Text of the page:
The agency, which is tasked with recovering assets derived from crime, has admitted it may not have the expertise to bring the required proof against suspected criminals, where part of their activities fall into legitimate business or shell companies covering for illegal activities.
It is therefore looking to bring in forensic accounting experts from top accountancy firms who would be able to deconstruct a suspected businesses’ activity and identify whether there is sufficient proof that it has benefited from crime. ‘We have financial investigators that can handle most of the cases, especially lower-level criminals, but where a case gets sufficiently complex we have the resources to employ forensic accountants from external sources,’ said Adrian Brenton, director of operations at the agency.
A spokesman for the ARA confirmed that, although none of its cases had so far required the aid of accountancy firms, it was currently tendering to select a panel of firms to help with forensic accounting and had received presentations from a couple of the larger players.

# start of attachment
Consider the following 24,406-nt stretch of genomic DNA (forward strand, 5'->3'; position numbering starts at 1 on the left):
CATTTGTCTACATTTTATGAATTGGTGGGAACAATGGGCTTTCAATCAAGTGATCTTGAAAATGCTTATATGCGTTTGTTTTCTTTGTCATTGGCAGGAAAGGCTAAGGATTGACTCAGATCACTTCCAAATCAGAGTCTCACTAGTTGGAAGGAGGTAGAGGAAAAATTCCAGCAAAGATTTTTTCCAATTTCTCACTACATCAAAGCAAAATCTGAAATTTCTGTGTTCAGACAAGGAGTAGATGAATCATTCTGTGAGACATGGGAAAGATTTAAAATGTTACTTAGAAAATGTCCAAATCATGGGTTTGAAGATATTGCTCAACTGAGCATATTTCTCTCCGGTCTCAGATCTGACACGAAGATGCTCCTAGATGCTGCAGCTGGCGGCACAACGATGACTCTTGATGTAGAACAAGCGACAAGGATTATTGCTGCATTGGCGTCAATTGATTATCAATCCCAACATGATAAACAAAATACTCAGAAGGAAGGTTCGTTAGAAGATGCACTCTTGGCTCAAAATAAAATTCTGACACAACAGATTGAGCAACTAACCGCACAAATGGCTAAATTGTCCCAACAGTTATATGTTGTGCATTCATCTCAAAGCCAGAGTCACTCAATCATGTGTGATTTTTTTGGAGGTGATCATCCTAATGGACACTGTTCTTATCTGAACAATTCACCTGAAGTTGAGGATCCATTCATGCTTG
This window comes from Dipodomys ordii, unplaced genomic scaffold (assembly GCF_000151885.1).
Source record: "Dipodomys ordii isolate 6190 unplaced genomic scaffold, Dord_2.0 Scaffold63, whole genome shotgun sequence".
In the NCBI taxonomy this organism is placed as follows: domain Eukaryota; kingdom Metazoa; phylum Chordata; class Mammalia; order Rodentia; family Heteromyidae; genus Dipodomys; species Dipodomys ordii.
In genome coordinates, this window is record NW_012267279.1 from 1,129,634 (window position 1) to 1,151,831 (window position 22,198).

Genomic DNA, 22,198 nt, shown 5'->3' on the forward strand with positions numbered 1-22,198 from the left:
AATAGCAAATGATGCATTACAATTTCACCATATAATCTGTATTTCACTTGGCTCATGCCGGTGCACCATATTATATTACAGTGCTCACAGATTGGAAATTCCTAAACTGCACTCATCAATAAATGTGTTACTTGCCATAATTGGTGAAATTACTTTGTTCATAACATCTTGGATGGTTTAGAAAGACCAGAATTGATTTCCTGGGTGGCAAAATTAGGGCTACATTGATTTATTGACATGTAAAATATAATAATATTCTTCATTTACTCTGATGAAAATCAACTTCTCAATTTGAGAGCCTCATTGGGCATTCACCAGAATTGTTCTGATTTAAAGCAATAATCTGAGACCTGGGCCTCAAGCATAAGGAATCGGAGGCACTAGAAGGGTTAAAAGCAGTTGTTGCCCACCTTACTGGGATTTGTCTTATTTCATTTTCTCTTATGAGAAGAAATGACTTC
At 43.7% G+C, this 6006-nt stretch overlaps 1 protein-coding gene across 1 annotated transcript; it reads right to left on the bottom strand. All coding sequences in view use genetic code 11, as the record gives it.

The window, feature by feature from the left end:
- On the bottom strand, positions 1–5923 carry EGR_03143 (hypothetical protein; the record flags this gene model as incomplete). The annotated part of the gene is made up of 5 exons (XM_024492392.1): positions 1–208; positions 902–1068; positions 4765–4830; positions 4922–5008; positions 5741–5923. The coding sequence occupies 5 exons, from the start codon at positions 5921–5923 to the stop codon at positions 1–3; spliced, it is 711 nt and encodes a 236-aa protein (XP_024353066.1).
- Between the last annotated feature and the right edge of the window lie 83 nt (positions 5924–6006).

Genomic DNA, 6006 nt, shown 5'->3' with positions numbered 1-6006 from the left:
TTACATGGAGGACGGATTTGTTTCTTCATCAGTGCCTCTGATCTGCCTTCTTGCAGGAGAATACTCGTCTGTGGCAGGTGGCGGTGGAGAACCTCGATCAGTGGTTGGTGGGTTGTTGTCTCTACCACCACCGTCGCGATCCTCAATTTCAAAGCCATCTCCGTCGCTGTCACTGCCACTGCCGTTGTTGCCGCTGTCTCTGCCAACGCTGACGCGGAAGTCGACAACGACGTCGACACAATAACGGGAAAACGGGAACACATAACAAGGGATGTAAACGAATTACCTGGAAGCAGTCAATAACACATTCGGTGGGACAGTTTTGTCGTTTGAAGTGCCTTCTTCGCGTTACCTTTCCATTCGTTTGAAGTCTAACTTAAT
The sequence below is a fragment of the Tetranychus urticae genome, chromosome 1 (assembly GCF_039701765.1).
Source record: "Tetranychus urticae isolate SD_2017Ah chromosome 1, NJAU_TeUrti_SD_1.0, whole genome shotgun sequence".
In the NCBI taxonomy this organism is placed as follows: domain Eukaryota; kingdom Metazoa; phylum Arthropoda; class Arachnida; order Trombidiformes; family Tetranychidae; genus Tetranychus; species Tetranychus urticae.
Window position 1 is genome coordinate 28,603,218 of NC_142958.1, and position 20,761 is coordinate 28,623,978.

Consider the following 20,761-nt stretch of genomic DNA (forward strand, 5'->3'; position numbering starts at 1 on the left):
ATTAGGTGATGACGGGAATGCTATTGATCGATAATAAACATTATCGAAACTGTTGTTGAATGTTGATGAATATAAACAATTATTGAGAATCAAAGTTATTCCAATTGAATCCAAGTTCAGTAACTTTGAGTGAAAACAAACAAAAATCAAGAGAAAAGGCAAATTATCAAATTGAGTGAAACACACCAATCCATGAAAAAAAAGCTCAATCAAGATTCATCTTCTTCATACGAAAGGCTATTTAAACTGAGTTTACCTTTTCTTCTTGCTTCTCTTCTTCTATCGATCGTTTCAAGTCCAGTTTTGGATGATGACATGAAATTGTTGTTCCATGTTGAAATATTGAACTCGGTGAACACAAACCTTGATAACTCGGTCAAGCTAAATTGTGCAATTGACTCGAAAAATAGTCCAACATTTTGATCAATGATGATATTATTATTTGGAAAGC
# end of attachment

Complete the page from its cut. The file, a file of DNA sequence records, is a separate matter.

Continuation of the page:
He added that the body was also exploring the possibility of secondment with the firms in order to help train its financial investigators in forensic accounting and that other financial services may be required, such as receivers where a company has to be put into liquidation.
The agency has powers to confiscate the proceeds of crime where a criminal conviction has been proved, but can also bring civil cases against suspected criminals, where there is no conviction. It also has powers to tax companies and individuals in certain cases where the civil court route fails or is not viable.
The body is currently handling 26 cases across the UK including those in Northern Ireland, which has its own separate office and is 80% targeted at terrorism. Its cases so far involve assets worth around £10m, with £6m already restrained from individuals pending civil proceedings.
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